by Melissa Rivera
Recently, my family moved from Utah to Virginia. To test our preparedness, we tried to live out of our family emergency kit during the week-long cross-country drive. My family’s emergency kit helped us through flash flooding, power outage, boredom, stultifying heat, and far too many picnics. (None of us wanted to look at peanut butter or granola bars after day five.) Yet we still needed almost-daily shopping trips to replenish supplies or buy things we hadn’t included.
We learned so much about what food to not include that it became the subject of its own blog post
. The first day, my kids scarfed down peanut butter on crackers, granola bars and pudding, and my husband dove into the Vienna sausages. By the fourth day, my children were grumbling about pudding and my husband wouldn’t eat. I hate most vegetables, and I was craving them. We learned that in an emergency, we’d probably get sick of the food.
The second night of our trip we tried to get a campsite, but everyone within flying distance of Omaha, Neb., was booked. We ended up in a motel. That proved to be a blessing in disguise. A huge storm developed so fast that by the time the National Weather Service issued a flash flood warning for the town we were in, the storm had already blasted through, knocked out power and flooded the area. From our hotel window we saw cars get stuck trying to drive through waist-deep water.
After we lost power, my son and I waded to our car—the water was only inches deep in the parking lot—to get emergency lights. (We had battery-powered nightlights instead of flashlights. I’d recommend them.) We almost got stuck outside. The hotel’s room key card system was knocked out, as were its powered front doors. Fortunately, the back door’s key lock was already broken, so we were able to get back in the building. But hotel managers had to turn away another group of travelers because they wouldn’t be able to get into their rooms.
When you make emergency shelter plans, make backup plans, too. Port Arthur, Texas residents who fled their homes ahead of Hurricane Harvey had to move again after their emergency shelter flooded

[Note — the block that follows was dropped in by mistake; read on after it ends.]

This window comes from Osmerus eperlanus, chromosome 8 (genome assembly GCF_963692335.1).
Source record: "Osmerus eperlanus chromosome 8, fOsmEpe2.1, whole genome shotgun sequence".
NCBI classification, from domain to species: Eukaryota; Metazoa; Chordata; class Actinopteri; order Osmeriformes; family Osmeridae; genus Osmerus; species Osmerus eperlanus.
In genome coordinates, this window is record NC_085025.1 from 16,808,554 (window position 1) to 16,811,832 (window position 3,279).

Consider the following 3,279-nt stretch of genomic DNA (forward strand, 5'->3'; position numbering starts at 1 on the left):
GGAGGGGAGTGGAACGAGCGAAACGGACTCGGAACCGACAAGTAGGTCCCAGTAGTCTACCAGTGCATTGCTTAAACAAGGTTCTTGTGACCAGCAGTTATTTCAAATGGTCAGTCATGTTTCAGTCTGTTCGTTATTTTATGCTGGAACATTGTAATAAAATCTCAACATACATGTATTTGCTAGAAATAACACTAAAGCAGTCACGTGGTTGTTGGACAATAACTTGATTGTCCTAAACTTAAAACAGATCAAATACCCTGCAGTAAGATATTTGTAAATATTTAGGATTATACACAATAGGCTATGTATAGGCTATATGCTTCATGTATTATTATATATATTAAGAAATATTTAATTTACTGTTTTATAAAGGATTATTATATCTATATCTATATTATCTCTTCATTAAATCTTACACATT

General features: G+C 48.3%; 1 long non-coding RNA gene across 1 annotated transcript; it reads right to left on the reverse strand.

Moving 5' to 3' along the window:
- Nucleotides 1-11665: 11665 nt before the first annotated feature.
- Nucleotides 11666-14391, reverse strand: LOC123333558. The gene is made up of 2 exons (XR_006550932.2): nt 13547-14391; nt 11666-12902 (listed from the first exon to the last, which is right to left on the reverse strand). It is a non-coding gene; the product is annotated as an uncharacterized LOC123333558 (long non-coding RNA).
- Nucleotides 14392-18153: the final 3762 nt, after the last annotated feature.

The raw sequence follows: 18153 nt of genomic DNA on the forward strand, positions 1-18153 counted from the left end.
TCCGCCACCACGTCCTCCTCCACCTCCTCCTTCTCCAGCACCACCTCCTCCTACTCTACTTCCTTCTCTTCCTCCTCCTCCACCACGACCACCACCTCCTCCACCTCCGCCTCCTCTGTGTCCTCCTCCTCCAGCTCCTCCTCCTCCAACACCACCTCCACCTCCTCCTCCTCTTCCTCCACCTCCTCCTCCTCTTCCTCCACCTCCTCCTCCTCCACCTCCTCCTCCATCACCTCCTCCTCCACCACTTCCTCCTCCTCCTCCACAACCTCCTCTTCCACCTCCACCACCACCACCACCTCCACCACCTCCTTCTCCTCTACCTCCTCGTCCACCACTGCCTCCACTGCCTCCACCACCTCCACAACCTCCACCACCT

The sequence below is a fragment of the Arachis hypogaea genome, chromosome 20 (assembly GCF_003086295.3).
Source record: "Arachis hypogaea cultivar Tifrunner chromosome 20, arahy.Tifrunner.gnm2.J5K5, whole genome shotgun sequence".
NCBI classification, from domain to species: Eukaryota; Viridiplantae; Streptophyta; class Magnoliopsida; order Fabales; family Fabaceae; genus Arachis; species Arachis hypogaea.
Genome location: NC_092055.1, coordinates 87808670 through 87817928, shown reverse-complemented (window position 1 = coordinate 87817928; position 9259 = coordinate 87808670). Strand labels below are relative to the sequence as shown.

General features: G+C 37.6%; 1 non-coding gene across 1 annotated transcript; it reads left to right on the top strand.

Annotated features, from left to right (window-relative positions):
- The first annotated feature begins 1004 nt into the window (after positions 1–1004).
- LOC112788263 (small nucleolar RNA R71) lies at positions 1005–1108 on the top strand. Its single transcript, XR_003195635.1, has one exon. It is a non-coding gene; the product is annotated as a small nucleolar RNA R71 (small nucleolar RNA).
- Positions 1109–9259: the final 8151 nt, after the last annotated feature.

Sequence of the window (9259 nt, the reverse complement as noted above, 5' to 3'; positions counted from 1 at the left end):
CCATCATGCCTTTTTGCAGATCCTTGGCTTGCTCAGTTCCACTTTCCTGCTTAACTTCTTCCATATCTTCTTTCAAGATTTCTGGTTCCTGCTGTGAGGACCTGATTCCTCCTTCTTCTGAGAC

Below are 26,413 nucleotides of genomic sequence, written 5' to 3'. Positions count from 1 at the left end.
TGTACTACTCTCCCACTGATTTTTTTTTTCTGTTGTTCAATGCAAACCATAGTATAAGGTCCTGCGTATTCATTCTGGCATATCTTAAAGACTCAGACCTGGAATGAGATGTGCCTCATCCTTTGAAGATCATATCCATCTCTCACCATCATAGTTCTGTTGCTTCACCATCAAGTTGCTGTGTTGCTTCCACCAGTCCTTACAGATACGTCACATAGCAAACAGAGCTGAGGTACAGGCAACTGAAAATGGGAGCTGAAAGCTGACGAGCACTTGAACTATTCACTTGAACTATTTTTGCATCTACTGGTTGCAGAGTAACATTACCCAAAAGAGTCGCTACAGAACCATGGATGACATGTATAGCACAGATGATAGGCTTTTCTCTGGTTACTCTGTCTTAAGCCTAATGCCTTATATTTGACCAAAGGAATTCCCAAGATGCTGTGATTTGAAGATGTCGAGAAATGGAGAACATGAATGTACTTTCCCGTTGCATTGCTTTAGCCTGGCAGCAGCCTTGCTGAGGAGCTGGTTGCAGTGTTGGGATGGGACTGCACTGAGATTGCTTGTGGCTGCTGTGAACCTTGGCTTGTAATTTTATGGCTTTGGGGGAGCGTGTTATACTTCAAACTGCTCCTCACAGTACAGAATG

. You might have to travel to Replace a shelter that takes pets or can accommodate your health care needs.
We also couldn’t recharge our devices because our brand-new, solar-powered charger picked that night to conk out. Test your devices before you need them.
By the next morning, the water had receded and we were able to continue our trip. We refilled our gas tank just as we left. This proved fortuitous because a car accident in front of us closed the freeway. We had to travel at least an hour out of our way on back roads to get around the wreck. After we grumbled, we used the extra time to take turns recharging our devices in the car’s outlets.
This detour reminded us to keep the gas tank at least half full. It proved fortuitous the next day. Near Saint Louis, Mo., we followed a “shortcut” on our GPS. As we drove down a two-track dirt road in the middle of a cornfield, we realized that perhaps GPS led us astray.
[caption id="attachment_22186" align="alignright" width="300"]
The St. Louis Arch[/caption]
When we visited the St. Louis Arch, we parked downtown and walked to the arch. My husband’s GPS gave the travel time as a 12-minute walk. Most of our water was buried in the bottom of our supplies. So I only took two small water bottles for all of us despite the 95-degree temperature. GPS took on a 45-minute detour that included walking directly away from the arch and onto a bridge that crossed the Mississippi River. It was like that scene in the movie “Cars” where the “husband” minivan refused to stop following GPS even when he was obviously lost.
By the time we arrived at the arch, we were out of water, hot and blistered. And we had the walk back to look forward to. It was the low point of the trip. Remember to carry plenty of water even if you don’t think you’ll need it.
I decided to ensure we’d never be short on water, so I moved all our water bottles into the suitcase with the rest of the food. I was rolling the suitcase along when one of my children pointed out that water was pouring out. One of the bottles leaked.
Fortunately, our snack food came wrapped in plastic inside the cardboard containers. We only lost the cardboard.
Protect your emergency kit supplies by wrapping them in plastic grocery bags. Then, as supplies run out, use the bags for trash. You’ll need them. We went through so many plastic grocery bags on this trip.
Melissa Rivera is a jack-of-all-trades who is master of none. She has been a writer and editor for more than 15 years.